When Majority Leader Kevin McCarthy abruptly withdrew from his frontrunning candidacy to succeed John Boehner as speaker of the House, it underscored just how dysfunctional the "governing" Republican Party has become. The dispute within the party is not ideological — the degree of policy consensus within the Republican conference is remarkable. Rather, the dispute is tactical. Some party elites, like Boehner, understand that there's no chance that Republican objectives like repealing the Affordable Care Act and defunding Planned Parenthood can be achieved with Barack Obama in the White House. Members of the Freedom Caucus, conversely, believe (or pretend to believe) that threatening government shutdowns and debt defaults can somehow force Obama to sign bills erasing his primary policy achievements. No wonder nobody wants the job.

It's tempting to think that this rolling crisis, in which threats to the basic functioning of government become routine, is a temporary phenomenon. But there is a very real and frightening possibility: This is the new normal. The presence of two ideologically coherent parties, combined with the separation of legislative and executive authority, is probably going to produce similar results whenever there's divided government.

There is a tendency to assume that the American constitutional order is inherently functional, and that there's no problem that can't be solved by replacing some bad actors in the legislature and/or judiciary. Nostalgic appeals to a more functional era are pervasive. In a recent interview with Gawker's Hamilton Nolan, for example, the dark-horse presidential candidate and legal scholar Lawrence Lessig asserted that the government "has no capacity to make decisions any more" and "it's trivially easy for any major reform on the left or the right to be blocked," but that "it's a 20-year problem" based on the fact that "such a tiny number of people are funding campaigns."

This is a happy story, despite the outward appearance of despair. If American constitutionalism is essentially functional, but has been ruined by some 5-4 campaign finance decisions issued by the Supreme Court, the problems can be solved. Not easily, but it's possible to think that the next unified Democratic government can restore order.

But the truth is considerably darker. First of all, Lessig underestimates how difficult major social reform has always been in the United States. It was "trivially easy" for any major reform to be stopped before the author of Citizens United had even been born. The vast majority of the federal welfare and regulatory state was passed during two very brief periods: FDR's first term and LBJ's first three years in office. Otherwise, the alleged Golden Age of American politics was largely defined by statis.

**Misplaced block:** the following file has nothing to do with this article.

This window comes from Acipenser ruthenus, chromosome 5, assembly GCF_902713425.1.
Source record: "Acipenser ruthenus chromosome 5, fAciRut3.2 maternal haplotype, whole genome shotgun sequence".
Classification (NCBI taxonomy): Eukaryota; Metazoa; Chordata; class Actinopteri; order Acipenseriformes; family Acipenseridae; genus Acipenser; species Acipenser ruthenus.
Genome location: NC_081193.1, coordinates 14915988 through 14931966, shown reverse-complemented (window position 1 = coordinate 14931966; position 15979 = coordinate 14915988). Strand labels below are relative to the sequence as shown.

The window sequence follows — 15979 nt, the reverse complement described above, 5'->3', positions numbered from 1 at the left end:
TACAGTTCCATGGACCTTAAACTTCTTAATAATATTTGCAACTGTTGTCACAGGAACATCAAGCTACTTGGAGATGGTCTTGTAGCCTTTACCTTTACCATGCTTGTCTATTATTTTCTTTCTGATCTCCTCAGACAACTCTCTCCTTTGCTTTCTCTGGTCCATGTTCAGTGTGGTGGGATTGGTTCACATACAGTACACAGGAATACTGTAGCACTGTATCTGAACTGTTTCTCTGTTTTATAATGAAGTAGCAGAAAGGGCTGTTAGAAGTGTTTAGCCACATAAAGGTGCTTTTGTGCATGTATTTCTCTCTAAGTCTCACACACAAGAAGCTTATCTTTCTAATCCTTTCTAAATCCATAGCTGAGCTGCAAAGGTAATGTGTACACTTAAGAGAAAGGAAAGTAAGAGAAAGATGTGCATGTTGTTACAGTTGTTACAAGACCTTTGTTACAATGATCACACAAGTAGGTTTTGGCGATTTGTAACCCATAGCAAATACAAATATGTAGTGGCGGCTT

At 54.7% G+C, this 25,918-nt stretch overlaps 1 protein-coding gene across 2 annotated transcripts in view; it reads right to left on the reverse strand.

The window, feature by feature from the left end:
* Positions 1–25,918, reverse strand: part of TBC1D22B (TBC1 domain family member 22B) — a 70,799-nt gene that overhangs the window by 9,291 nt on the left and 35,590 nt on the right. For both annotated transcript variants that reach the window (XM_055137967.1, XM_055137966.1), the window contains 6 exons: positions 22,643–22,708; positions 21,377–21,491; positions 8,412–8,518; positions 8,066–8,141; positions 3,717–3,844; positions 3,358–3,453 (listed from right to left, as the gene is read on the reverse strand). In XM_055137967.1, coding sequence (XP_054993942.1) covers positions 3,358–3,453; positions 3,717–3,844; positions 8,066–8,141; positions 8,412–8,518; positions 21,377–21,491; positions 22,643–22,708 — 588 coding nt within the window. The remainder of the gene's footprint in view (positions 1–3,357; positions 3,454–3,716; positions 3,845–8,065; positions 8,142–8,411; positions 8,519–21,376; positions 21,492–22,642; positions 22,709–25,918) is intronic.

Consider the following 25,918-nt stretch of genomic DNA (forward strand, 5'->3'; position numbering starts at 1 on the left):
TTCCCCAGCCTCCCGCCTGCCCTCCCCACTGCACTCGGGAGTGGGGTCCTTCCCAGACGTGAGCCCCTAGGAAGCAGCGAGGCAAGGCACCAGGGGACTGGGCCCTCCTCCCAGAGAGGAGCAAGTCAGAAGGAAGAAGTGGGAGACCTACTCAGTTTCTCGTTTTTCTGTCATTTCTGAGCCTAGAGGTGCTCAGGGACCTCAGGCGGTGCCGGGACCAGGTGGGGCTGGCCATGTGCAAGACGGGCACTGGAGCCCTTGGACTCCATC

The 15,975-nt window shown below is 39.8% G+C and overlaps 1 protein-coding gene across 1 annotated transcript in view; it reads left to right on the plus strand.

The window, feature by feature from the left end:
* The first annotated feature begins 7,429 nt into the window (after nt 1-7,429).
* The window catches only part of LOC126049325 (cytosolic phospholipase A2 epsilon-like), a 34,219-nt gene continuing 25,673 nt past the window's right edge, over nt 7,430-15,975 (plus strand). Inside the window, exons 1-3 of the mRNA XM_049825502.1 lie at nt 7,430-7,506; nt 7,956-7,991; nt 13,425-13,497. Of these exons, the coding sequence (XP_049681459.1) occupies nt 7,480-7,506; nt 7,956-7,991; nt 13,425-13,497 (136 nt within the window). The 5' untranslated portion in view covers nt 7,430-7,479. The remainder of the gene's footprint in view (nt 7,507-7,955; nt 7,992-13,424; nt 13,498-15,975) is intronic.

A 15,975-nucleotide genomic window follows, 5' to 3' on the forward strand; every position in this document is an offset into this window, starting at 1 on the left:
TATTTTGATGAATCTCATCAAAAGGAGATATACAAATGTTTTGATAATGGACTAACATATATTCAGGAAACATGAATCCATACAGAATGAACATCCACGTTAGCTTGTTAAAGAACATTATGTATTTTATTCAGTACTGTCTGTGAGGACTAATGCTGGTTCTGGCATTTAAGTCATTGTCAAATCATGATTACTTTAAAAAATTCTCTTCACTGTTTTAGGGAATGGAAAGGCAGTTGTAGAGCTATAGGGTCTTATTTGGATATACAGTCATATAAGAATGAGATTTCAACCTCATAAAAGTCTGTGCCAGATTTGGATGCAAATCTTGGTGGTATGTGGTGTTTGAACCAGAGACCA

Furthermore, it's not a coincidence that the brief periods of reform occurred during periods of unusually large Democratic supermajorities in Congress. And even these periods were far from unalloyed liberal triumphs: The New Deal, for example, gave disproportionately fewer benefits to African-Americans to win support from Southern Democrats. The American constitutional order was designed to make major changes difficult, and it has largely succeeded.

Lessig is right, however, that some things have gotten worse in the last 20 years. It's never been easy to pass major reform legislation, and as the first two years of the Obama administration shows, it's still possible given enough Democrats in Congress. What has changed is that it used to be possible to do basic tasks like keeping the executive and judicial branches properly staffed and the government funded. Congress could also at least pass compromises on issues of lower-order importance. Things have gotten genuinely worse in recent decades in these respects.

Where Lessig is wrong is to think that there's a magic bullet that can fix the problem. Reducing the role of money in politics and increasing access to the ballot are salutary initiatives that would improve things at the margin, but the dysfunction of American government is rooted deeply in the American constitutional order.

As Matt Yglesias recently explained at Vox, the fundamental problem is the diffusion of accountability that comes from separating the legislative and executive branches. As Yglesias observes, "Within a presidential system, gridlock leads to a constitutional trainwreck with no resolution." Whether Democrats or Republicans are blamed for dysfunction in a period of divided government depends largely on who voters tend to support on a tribal level.

A paradox of the American separation-of-powers system is that actions like a government shutdown can hurt the reputation of Congress as a whole without threatening the electability of most individual members, a paradox Senate Majority Leader Mitch McConnell has exploited brilliantly. Whereas congressional leaders in the opposition used to think that they had to collaborate on at least some issues with a president to avoid being punished, McConnell and other contemporary leaders have recognized that denying the president accomplishments hurts the president more than it hurts them. And lest any Republican member of Congress consider returning to the old norms for the good of the country — I know, but let's pretend for a second — they're likely to face a viable primary challenge.

Does this mean, as Yglesias argues, that American democracy is "doomed"? This is unclear. But it does mean that the dysfunction in Washington, D.C., is likely to get worse before it gets better. And pretending that any single reform — no matter how worthy in itself — can solve these deeper problems is whistling past the graveyard.